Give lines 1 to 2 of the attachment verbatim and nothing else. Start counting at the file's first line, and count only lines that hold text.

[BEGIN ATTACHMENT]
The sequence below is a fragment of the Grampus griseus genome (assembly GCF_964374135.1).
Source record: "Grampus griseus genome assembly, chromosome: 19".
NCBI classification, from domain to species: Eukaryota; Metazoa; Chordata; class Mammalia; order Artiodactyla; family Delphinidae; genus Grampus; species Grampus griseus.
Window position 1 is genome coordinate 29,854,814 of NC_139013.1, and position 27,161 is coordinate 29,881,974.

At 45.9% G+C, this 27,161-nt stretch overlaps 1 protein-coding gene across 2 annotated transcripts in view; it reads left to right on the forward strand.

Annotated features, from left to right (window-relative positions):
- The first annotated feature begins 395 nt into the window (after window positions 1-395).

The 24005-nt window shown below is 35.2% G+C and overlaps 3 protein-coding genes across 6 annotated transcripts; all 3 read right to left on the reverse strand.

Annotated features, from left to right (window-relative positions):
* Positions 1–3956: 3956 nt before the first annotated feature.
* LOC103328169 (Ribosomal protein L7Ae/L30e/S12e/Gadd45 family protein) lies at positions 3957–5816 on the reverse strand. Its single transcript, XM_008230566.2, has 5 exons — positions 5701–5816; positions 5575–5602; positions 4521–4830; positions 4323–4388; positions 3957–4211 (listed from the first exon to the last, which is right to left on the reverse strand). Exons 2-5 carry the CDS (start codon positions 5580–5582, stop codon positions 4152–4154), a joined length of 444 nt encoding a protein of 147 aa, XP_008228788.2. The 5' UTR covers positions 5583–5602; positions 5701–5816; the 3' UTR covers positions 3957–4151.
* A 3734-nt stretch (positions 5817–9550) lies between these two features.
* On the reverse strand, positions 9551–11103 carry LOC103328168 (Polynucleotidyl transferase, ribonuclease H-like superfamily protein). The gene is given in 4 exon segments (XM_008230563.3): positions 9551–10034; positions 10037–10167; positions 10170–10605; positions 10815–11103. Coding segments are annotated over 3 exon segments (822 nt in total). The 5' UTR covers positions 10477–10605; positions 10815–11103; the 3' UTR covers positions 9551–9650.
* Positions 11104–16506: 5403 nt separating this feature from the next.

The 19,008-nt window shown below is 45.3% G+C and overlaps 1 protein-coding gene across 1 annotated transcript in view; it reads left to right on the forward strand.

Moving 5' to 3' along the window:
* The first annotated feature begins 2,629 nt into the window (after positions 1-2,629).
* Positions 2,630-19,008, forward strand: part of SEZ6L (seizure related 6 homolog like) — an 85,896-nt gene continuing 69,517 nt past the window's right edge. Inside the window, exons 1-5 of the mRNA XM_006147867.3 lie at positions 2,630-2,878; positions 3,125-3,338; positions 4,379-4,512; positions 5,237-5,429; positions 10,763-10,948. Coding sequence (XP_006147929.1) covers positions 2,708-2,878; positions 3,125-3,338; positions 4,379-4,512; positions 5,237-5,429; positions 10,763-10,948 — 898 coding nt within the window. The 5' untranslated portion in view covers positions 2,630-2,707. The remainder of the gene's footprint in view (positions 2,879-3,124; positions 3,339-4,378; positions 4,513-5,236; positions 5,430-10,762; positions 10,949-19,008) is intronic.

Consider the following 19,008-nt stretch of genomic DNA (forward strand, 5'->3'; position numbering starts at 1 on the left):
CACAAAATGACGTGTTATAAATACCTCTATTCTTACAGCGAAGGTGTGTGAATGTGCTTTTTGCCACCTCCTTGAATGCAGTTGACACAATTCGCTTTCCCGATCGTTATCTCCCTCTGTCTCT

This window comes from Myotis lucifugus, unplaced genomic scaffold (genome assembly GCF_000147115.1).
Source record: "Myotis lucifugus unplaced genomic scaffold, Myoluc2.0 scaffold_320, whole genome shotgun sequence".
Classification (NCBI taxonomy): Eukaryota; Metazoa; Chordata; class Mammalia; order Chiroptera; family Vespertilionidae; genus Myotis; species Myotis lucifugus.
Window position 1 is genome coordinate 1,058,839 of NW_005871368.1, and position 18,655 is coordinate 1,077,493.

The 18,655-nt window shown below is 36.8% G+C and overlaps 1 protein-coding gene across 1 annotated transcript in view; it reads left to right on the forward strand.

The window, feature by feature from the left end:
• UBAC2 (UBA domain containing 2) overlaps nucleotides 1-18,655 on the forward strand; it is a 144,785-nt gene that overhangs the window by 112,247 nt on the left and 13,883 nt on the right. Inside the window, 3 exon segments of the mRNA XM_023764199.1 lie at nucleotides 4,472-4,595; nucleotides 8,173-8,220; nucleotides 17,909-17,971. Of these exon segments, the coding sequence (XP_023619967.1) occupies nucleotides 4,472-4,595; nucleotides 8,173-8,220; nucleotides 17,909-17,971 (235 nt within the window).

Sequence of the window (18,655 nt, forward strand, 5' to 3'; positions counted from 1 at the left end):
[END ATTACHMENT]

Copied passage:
The sequence below is a fragment of the Grampus griseus genome (assembly GCF_964374135.1).
Source record: "Grampus griseus genome assembly, chromosome: 19".